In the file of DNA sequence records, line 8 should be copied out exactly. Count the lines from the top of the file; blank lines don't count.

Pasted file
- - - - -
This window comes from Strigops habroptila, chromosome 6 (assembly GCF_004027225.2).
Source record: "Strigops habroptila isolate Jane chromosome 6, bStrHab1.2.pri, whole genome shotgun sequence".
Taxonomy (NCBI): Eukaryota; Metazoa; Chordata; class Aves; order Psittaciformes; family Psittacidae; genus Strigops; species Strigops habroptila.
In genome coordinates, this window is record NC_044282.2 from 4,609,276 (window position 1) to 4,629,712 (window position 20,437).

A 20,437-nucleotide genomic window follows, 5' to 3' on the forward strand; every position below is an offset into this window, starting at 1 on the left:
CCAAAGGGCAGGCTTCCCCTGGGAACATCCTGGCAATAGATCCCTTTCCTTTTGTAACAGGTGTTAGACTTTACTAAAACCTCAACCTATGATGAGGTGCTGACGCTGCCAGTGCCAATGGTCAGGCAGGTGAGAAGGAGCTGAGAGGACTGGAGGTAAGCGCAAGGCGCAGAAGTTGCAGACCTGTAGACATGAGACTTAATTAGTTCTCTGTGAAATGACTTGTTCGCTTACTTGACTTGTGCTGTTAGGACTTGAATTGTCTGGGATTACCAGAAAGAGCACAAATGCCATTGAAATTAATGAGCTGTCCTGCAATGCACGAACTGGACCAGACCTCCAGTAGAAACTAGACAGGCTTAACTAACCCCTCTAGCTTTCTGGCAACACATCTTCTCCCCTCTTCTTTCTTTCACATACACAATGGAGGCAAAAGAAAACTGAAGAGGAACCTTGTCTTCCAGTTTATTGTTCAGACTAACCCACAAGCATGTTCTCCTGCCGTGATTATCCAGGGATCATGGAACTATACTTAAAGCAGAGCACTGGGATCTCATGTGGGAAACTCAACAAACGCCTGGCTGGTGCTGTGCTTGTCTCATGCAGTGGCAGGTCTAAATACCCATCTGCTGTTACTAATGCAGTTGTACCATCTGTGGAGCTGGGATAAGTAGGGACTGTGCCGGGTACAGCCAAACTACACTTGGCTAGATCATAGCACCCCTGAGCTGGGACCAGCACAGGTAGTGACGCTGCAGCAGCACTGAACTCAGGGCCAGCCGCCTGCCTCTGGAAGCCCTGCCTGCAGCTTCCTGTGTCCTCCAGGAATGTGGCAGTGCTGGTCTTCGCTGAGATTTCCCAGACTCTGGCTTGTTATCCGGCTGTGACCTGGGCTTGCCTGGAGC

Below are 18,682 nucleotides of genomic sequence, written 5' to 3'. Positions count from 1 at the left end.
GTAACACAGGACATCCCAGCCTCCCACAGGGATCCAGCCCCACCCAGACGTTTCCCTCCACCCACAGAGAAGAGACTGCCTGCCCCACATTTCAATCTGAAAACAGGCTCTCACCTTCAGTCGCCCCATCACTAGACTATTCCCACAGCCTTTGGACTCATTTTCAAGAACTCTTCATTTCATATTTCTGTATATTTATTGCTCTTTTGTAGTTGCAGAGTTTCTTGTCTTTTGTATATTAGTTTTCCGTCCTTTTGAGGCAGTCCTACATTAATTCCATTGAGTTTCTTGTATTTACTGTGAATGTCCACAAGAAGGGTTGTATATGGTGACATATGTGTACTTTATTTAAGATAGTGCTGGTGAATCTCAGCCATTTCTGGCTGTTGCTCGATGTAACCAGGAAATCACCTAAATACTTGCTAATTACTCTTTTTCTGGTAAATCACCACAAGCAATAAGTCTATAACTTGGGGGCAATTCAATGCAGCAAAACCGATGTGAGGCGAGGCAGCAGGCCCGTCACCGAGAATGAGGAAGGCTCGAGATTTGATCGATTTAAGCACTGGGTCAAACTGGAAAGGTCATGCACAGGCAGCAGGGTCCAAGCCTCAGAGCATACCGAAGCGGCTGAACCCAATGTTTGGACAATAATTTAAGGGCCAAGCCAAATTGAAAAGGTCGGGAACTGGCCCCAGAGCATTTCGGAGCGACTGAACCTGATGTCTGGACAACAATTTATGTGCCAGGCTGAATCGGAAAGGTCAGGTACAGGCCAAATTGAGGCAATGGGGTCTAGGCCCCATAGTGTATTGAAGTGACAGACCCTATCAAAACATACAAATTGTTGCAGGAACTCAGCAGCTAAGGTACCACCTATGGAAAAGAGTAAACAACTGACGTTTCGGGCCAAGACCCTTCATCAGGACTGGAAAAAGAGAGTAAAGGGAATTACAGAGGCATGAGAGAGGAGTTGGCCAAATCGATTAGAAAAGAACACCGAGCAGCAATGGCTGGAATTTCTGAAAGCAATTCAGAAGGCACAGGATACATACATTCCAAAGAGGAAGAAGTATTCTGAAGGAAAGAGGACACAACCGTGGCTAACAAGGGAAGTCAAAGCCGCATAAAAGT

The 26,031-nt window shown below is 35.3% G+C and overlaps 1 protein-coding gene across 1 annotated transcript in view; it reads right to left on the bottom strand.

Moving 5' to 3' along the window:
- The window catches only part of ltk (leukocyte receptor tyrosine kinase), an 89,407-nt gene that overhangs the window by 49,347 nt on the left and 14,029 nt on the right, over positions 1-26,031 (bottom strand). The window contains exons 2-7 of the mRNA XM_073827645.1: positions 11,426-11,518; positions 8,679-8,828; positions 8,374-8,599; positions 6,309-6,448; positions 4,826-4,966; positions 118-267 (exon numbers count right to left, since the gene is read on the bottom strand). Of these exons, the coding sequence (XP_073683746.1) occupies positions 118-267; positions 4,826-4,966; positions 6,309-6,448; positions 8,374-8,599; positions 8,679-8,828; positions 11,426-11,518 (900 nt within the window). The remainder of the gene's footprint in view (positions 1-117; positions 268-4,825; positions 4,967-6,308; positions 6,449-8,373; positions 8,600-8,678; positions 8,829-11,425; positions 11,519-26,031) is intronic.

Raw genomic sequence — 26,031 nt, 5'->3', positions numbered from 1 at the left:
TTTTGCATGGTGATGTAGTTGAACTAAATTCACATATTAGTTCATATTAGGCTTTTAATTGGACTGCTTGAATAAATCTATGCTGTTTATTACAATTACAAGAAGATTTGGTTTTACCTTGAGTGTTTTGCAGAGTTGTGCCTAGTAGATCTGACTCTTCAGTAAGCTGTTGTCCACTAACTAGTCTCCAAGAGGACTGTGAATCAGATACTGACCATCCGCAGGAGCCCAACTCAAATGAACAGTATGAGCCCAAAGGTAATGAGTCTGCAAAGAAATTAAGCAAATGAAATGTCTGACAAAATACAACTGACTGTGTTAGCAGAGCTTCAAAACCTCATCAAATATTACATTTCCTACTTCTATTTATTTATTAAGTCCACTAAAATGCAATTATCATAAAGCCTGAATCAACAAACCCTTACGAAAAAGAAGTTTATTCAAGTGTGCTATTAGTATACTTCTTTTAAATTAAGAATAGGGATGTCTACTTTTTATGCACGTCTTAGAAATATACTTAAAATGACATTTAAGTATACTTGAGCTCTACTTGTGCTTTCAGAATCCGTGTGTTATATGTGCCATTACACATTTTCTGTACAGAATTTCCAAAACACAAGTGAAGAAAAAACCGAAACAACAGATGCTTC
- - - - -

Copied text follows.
GTAACACAGGACATCCCAGCCTCCCACAGGGATCCAGCCCCACCCAGACGTTTCCCTCCACCCACAGAGAAGAGACTGCCTGCCCCACATTTCAATCTGAAAACAGGCTCTCACCTTCAGTCGCCCCATCACTAGACTATTCCCACAGCCTTTGGACTCATTTTCAAGAACTCTTCATTTCATATTTCTGTATATTTATTGCTCTTTTGTAGTTGCAGAGTTTCTTGTCTTTTGTATATTAGTTTTCCGTCCTTTTGAGGCAGTCCTACATTAATTCCATTGAGTTTCTTGTATTTACTGTGAATGTCCACAAGAAGGGTTGTATATGGTGACATATGTGTACTTTATTTAAGATAGTGCTGGTGAATCTCAGCCATTTCTGGCTGTTGCTCGATGTAACCAGGAAATCACCTAAATACTTGCTAATTACTCTTTTTCTGGTAAATCACCACAAGCAATAAGTCTATAACTTGGGGGCAATTCAATGCAGCAAAACCGATGTGAGGCGAGGCAGCAGGCCCGTCACCGAGAATGAGGAAGGCTCGAGATTTGATCGATTTAAGCACTGGGTCAAACTGGAAAGGTCATGCACAGGCAGCAGGGTCCAAGCCTCAGAGCATACCGAAGCGGCTGAACCCAATGTTTGGACAATAATTTAAGGGCCAAGCCAAATTGAAAAGGTCGGGAACTGGCCCCAGAGCATTTCGGAGCGACTGAACCTGATGTCTGGACAACAATTTATGTGCCAGGCTGAATCGGAAAGGTCAGGTACAGGCCAAATTGAGGCAATGGGGTCTAGGCCCCATAGTGTATTGAAGTGACAGACCCTATCAAAACATACAAATTGTTGCAGGAACTCAGCAGCTAAGGTACCACCTATGGAAAAGAGTAAACAACTGACGTTTCGGGCCAAGACCCTTCATCAGGACTGGAAAAAGAGAGTAAAGGGAATTACAGAGGCATGAGAGAGGAGTTGGCCAAATCGATTAGAAAAGAACACCGAGCAGCAATGGCTGGAATTTCTGAAAGCAATTCAGAAGGCACAGGATACATACATTCCAAAGAGGAAGAAGTATTCTGAAGGAAAGAGGACACAACCGTGGCTAACAAGGGAAGTCAAAGCCGCATAAAAGT